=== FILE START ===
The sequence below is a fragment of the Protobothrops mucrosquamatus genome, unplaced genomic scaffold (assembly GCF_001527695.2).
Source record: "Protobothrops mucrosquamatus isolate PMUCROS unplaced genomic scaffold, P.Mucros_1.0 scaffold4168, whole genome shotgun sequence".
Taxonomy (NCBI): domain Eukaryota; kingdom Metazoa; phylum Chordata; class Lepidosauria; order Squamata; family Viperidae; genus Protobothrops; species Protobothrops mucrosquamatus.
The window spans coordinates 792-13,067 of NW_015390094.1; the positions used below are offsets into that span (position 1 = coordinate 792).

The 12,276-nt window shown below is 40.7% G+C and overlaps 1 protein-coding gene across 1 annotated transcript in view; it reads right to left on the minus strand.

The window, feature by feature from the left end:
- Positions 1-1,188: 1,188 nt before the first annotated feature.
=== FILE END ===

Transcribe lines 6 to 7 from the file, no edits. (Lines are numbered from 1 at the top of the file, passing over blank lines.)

The window, feature by feature from the left end:
- Positions 1-1,188: 1,188 nt before the first annotated feature.